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Wisconsin-based company to boost production of critical isotope for health care industry

NorthStar Medical Radioisotopes completes construction of new facility in Beloit

A building with an off-white exterior has a sign that says "NorthStar" on the front.
The NorthStar Medical Radioisotopes office facility Thursday, Dec. 1, 2022, in Beloit, Wis. The company recently completed work on a new production facility in Beloit. Angela Major/WPR

A new facility in Beloit will help Wisconsin increase domestic supply of a critical isotope for the health care industry.

NorthStar Medical Radioisotopes recently finished construction and equipment installation at a new facility in Beloit to produce the medical radioisotope molybdenum-99. NorthStar will produce the isotope without using highly enriched uranium, reducing global nuclear proliferation risks.

Max Postman, program manager for the domestic Molybdenum-99 Program within the U.S. Department of Energy’s National Nuclear Security Administration, said the isotope is used in 40,000 diagnostic medical procedures each day.

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“That’s a huge number of people benefiting every single day from this isotope,” he said. “It’s used a lot of times in cardiac scans.”

Jim Harvey, senior vice president and chief science officer for NorthStar, said molybdenum-99 decays to create technetium-99m, which is the radioisotope used in health care.

“The half lives of these two isotopes are such that you can’t make them in bulk and put them on a shelf,” he said. “They’re both short-lived, so the production has to be continuous.”

Harvey said the new facility will roughly double the company’s production capacity.

NorthStar can currently meet about 20 percent of the domestic demand for molybdenum-99, according to the National Nuclear Security Administration. When the new facility is up and running, it will be able to meet almost 40 percent of U.S. demand.

“We’re going to have a significant increase in our capability to produce molybdenum-99, which will allow us to potentially serve a much greater portion of the total market,” Harvey said.

The increased capacity will help alleviate supply shortages that hit the health care industry in November, according to Harvey.

Although NorthStar was able to ramp up production to serve its customers during the shortage, the rest of the market wasn’t as lucky, he said.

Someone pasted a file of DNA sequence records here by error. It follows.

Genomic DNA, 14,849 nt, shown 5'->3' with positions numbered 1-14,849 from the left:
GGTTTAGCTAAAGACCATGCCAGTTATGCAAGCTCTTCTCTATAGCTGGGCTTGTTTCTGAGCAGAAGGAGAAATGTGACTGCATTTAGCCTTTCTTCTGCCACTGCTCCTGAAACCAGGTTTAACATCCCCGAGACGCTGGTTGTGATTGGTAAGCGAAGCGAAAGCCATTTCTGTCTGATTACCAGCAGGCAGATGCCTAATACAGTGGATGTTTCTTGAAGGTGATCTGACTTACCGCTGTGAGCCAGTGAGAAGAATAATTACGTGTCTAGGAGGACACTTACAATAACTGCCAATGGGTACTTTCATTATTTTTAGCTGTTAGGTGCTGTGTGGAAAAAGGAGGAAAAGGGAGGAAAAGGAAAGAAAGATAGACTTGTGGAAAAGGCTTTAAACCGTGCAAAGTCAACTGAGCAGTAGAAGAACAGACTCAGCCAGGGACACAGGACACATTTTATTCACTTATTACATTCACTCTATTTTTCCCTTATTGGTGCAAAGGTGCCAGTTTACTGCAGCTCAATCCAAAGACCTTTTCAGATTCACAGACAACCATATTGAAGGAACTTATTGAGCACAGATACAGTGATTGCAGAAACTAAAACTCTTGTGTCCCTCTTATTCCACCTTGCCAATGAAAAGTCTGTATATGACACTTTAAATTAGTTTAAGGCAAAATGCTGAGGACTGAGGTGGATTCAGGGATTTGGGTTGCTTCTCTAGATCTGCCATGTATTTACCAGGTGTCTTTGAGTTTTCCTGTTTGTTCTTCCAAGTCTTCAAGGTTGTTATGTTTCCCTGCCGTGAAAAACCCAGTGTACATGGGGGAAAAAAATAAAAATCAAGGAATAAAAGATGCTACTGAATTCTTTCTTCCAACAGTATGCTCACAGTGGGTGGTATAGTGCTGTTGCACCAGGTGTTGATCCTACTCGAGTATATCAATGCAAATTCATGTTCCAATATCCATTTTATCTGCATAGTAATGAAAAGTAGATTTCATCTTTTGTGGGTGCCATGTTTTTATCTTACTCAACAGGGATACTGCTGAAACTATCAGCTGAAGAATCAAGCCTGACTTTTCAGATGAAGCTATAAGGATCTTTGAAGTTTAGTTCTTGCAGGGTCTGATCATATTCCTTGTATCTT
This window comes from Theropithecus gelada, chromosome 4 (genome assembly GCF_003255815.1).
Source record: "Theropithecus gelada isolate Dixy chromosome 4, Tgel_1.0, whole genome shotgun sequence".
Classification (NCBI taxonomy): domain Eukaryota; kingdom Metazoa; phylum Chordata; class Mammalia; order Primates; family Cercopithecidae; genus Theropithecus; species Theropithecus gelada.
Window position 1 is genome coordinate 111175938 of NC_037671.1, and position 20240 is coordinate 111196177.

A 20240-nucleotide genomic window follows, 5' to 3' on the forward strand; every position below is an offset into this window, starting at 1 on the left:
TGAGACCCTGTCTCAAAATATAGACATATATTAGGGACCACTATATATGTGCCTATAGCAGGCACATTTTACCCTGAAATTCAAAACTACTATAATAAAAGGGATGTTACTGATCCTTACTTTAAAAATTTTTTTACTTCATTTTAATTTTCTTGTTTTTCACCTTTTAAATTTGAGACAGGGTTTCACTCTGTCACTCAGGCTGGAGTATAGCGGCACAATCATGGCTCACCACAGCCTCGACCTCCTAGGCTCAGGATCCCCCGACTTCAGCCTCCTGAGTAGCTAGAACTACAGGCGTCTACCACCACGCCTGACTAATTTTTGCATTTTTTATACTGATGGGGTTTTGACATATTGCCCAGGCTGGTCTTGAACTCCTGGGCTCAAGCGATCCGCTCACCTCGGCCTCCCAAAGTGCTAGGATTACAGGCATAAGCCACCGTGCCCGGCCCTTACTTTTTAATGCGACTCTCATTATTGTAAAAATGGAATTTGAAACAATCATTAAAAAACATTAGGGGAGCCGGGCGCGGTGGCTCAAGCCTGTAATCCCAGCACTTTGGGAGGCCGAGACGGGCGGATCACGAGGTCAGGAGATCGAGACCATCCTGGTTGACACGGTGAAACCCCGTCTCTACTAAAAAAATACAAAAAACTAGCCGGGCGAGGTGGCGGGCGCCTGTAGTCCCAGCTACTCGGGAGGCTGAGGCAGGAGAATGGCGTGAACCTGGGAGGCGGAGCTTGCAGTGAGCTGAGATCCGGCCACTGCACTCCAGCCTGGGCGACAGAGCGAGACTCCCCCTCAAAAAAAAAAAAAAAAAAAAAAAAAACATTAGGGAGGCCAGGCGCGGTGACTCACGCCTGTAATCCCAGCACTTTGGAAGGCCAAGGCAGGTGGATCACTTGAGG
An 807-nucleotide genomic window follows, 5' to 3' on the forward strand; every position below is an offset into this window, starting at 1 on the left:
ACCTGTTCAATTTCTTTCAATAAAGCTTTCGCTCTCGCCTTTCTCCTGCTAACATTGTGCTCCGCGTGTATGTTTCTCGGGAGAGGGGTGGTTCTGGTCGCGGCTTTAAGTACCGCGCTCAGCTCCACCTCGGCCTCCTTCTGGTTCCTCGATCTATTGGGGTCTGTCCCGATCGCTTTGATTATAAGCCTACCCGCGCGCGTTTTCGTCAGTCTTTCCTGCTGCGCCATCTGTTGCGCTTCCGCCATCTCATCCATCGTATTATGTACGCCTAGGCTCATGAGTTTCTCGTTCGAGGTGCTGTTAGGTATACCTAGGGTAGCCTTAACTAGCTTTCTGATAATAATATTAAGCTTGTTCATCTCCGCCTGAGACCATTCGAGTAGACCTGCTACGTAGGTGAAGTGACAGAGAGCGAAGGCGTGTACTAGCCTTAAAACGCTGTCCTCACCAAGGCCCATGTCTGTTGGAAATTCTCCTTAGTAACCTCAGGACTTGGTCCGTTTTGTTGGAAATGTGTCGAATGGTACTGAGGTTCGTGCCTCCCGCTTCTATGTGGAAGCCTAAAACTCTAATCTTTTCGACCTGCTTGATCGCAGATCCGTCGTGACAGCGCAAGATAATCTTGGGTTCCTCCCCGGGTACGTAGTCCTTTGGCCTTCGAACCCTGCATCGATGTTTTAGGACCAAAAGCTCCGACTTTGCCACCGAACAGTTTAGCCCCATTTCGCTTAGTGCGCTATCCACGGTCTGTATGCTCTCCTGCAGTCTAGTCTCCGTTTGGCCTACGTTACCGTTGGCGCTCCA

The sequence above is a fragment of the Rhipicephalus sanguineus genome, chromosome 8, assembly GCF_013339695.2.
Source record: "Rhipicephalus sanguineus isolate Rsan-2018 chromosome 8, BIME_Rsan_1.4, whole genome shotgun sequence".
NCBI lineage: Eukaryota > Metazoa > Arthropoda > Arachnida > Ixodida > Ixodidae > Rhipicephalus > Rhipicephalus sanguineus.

“The market suffered major shortages from the current suppliers,” he said. “Unfortunately, there were patients that might have gone without their diagnostic scans, i.e., they had to be rescheduled to a later time.”

At the facility, NorthStar will use a new method to produce the isotope that uses an electron accelerator.

An electron accelerator at NorthStar's new Beloit facility.
This electron accelerator will be used for molybdenum-99 production at NorthStar’s newly completed facility. Photo courtesy of the U.S. Department of Energy

Officials say the Beloit production location will be the first in the world to use that technology for molybdenum-99, and it also includes new equipment for packaging and distributing the isotope.

“We’re in the process of establishing a second production route that uses electron accelerators,” Harvey said. “On that same site, we’re also going to produce the therapeutic isotopes, copper-67 and actinium-225, also using electron accelerators.”

While NorthStar has been producing molybdenum-99 since 2018, the United States had no capability to produce the isotope domestically for many decades, Postman said.

“The United States uses about half of the global supply of molybdenum-99,” he said. “But for most of the last 30 years, we didn’t have the capability to produce any of that material domestically.”

He described highly enriched uranium as a “weapons-usable nuclear material.” Postman said Congress passed legislation that enabled the National Nuclear Security Administration to work with the private sector to bring production back to the U.S. — without using highly enriched uranium.

In fact, NorthStar became the first American company in almost 30 years to produce molybdenum-99 without highly enriched uranium domestically in 2018.

“We just recently passed not only our four-year history of reliable supply to the market, but also we passed another milestone of more than 200 production runs in the past four years,” Harvey said. “We’re very proud of what we’re doing.”

Postman said increasing domestic production of molybdenum-99 is crucial because it will help shore up supply and make the U.S. a global leader.

“You could think of molybdenum-99 as the ultimate perishable good,” he said. “If you produce a batch of molybdenum-99, and you wait a little less than three days, about half of that material will have been lost due to radioactive decay.”

Federal regulators must still approve the new method the facility will use to produce the isotope.

“The task now is to go through and generate the data we need to submit to the FDA (U.S. Food and Drug Administration) for approval to start using the equipment to sell material to our customers,” Harvey said. “Because it involves human patients, it requires FDA approval.”